Monday, June 17, 2013

Never gets easier

As I walk through this journey that continually changes, so do my emotions and day to day life.  There is no preparation plan for tomorrow.  I tackle each day one minute at a time.  On days that I don't plan to do anything, I still find myself doing a thousand things.  A mother's job is never done.  No matter how hard to I try to keep up with the house, the kids, the calendar, errands and family...there is always something else that needs done.  When a new month comes, I check the calendar for big days; by the end of the first week, it quickly fills with appointments and important dates.  Down days and date nights are hard to come by.  I'm sure many people on the outside looking in, think that being a stay at home mom is easy.  They probably imagine me sitting on the couch, watching soap operas and eating bon bon's.  That is hilariously wrong.  Nap time usually consists of laundry, phone calls, and tidying.  

Recently, I find myself forgetting things that I don't normally forget.  I find myself going to the wrong places for field trips, outings and errands.  I don't hear people say my name or asking questions.  I think my brain is officially maxed out; at least that is my explanation.  In a perfect world, I could hire help or an assistant to help me keep up with everything.  Who knows if there's a medical explanation for this new phase in my life, but who has time?!  I have to force myself to focus and stay on task.  I find myself feeling stressed and overwhelmed easily; things I don't ever want to be.  I don't want to get frustrated and irritable over the little things.  Although this summer is full of huge adventures and exciting vacations, it has still been stressful.  There are at least 2 appointments at Mott Children's Hospital every week for the next 2 months and has been for the last month.  Lots of new specialists and upcoming tests.  Lots of new medical terminology and equipment.  I am developing medical problems of my own that force me to pause life and take care of myself; something that isn't easy for me.  

As other people celebrate their child passing another grade and preparing for the next, I find myself celebrating much different milestones and preparing for entirely different goals.  Just today, I took Carter for measurements of his head for a protection helmet and spinal support.  I find it difficult to choose colors that would look good for these new pieces of equipment.  How do you choose "good" colors for a helmet?!  This Thursday, we meet with the DME company to look at new wheelchairs, potty chairs, feeding chairs, car seat, and walker.  Lately as Carter progresses, so does the need for medical equipment to accommodate his changes.  I still get angry and sad when I plan for these things because they aren't things I wished for Carter's life.  I still wish that I could heal him and make his world okay in every way.  I still hold onto hope that it will be some day.  How do I explain to other people that these things weigh heavily on my mind every single day?  This last couple weeks has been especially tough and I can't completely pin point it's origin.  All I know is that I can't keep up with everything life requires of me.  The other day, as I sat at a red light and a song played that made me think of all the unexpected challenges in my life, I was ripped back to reality by the car honking behind me to go as the light turned green.  I wonder if other moms who are walking this familiar journey do the same thing?  Is it just me?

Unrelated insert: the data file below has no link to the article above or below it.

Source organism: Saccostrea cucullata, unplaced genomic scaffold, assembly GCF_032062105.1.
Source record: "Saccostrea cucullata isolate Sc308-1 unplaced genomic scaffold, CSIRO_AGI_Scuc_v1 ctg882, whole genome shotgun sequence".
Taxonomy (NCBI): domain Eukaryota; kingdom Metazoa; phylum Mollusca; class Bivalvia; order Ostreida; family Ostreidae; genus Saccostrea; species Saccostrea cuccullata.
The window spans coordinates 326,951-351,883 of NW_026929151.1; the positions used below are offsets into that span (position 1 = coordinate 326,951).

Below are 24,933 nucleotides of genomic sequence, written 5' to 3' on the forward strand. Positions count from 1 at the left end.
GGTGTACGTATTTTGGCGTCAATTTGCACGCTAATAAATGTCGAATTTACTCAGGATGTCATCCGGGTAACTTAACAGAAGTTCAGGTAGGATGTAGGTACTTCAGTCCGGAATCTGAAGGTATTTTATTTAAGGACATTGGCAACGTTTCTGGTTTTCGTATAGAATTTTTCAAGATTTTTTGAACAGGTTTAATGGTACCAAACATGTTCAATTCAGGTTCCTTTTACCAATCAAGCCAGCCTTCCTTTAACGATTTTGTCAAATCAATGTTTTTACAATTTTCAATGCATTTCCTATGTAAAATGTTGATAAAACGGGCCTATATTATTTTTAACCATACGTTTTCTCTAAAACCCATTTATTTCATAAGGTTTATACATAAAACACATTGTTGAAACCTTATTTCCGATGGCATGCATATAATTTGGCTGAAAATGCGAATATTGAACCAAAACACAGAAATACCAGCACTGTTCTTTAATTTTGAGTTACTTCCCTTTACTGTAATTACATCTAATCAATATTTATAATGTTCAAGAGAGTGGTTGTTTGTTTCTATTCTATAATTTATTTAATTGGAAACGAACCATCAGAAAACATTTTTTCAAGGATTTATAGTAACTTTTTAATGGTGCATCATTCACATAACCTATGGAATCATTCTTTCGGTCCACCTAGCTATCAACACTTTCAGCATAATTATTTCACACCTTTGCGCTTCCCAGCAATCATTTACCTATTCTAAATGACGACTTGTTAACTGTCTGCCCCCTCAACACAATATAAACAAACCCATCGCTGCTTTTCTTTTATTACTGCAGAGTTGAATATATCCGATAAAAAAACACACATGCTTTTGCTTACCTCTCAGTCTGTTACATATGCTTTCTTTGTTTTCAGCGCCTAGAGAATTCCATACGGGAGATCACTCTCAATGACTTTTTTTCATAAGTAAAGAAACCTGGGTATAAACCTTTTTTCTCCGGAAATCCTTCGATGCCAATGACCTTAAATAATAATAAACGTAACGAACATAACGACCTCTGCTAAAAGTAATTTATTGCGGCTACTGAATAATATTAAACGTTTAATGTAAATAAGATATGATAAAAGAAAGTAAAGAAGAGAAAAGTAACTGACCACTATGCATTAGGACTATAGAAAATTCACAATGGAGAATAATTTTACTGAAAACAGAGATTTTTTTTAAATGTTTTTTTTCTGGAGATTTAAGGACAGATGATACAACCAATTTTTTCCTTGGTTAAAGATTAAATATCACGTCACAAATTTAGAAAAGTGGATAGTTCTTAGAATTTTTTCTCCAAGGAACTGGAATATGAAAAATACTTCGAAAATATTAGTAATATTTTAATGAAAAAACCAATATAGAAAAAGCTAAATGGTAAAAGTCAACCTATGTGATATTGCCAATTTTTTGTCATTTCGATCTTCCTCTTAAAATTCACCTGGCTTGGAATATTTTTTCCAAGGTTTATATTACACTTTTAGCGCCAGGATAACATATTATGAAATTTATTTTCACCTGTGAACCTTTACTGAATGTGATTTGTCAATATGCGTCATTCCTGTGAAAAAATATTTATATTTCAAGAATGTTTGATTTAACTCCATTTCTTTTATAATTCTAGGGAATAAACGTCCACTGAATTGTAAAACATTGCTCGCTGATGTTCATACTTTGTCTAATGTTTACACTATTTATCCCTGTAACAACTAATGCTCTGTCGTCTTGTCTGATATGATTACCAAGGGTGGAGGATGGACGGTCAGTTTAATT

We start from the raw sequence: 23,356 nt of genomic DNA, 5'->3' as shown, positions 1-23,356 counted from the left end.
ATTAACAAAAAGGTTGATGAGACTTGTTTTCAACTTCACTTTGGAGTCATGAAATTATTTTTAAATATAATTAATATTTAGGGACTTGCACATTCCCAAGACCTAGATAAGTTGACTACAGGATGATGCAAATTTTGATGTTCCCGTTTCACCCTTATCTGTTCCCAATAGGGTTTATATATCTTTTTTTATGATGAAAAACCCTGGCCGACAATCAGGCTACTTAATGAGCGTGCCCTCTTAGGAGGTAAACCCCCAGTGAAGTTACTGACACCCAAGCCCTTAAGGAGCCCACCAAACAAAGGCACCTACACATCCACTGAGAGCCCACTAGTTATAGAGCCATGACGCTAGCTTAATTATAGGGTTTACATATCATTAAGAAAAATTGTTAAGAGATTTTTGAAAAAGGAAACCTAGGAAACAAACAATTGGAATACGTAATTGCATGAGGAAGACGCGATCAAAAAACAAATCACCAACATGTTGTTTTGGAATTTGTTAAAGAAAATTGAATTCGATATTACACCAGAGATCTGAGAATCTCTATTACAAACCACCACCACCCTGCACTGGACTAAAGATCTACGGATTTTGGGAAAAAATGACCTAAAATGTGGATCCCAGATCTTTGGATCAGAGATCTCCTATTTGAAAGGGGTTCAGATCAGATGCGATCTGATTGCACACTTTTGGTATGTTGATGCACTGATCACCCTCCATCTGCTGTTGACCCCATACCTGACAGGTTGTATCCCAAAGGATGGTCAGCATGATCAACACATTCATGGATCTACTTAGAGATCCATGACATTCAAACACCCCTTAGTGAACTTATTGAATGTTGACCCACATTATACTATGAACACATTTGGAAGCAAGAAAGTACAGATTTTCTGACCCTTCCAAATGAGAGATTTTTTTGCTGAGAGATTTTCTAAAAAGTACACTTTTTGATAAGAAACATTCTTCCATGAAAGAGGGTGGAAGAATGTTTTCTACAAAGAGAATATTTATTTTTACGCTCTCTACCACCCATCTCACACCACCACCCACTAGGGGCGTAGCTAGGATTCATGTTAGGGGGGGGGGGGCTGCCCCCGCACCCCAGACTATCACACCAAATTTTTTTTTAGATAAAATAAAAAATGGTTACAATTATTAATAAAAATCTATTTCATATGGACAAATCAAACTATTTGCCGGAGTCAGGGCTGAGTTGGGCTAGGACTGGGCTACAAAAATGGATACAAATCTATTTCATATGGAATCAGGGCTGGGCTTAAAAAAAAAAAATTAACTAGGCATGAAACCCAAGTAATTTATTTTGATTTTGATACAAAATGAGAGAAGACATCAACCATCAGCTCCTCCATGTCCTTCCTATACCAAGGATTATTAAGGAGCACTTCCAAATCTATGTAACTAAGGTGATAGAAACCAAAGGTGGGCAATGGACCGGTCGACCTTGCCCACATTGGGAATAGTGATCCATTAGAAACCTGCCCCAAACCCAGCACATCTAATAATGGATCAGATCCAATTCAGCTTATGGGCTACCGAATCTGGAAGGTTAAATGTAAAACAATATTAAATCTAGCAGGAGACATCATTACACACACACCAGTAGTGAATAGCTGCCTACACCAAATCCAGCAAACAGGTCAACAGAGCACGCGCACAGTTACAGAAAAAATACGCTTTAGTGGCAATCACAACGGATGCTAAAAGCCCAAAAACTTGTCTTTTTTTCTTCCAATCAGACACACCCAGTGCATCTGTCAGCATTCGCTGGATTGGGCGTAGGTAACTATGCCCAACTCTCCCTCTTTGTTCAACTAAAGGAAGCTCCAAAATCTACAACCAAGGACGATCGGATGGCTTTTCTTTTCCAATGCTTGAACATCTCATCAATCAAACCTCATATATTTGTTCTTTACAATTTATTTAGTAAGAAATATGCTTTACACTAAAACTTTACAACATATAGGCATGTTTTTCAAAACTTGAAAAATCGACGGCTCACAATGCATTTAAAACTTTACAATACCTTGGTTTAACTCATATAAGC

When I sat down in the waiting room of the lab this morning, I quickly noticed another family across the room who had a son with special needs.  His mother looked at me with an understanding smile.  A smile that brought me a peace and comfort for the first time in a long time.  She nodded her head in an unspoken understanding.  Her journey travelled much longer than my own as her son was probably around 20 years old.  She kept reassuring him that he wouldn't have to wait much longer and he admired his favorite DVD's as he patiently waited in his wheelchair.  I couldn't help but glance in their direction several times while we waited too.  Although I didn't know their names or all the things they have been through, I knew them.  I felt for them.  They are me in another 15 years; if I am the luckiest mom in the world.  I hope to have my Carter still and to be that mom who sends comforting smiles to a young mom across the room who is only in the early stages.  I hope to still be a mom who can hold her child and reassure him that things will be okay.  I don't care how hard it is or what new struggles come our way...even if my mind gets a little crazy sometimes.  I will keep fighting and enduring this pain and struggle just to have him with us.  

But to my friends and family, please bear with me during this tough time.  Please understand that there are no words that make it okay.  I'm not asking for a quick fix or reassurance.  I know most people don't understand what I am going through and I don't expect them to.  I just ask that even though others don't quite "get it" that they look past my doozies.  Forgive me for not remembering everything or not answering a question right away.  I will get past this again, like I have many times before.  Once it passes, I fully expect it to happen again.  This life never gets easier.


  1. Hi Sierra, Our son also has Mito and is 3. We were given your name recently through someone at Sacred Heart Early Steps and I thought I might reach out and introduce myself as someone from the area where you used to live that is walking a similar path. My much neglected blog is at I can definitely relate with much of what you are feeling. If you want to chat some time, message me and I will give you a call.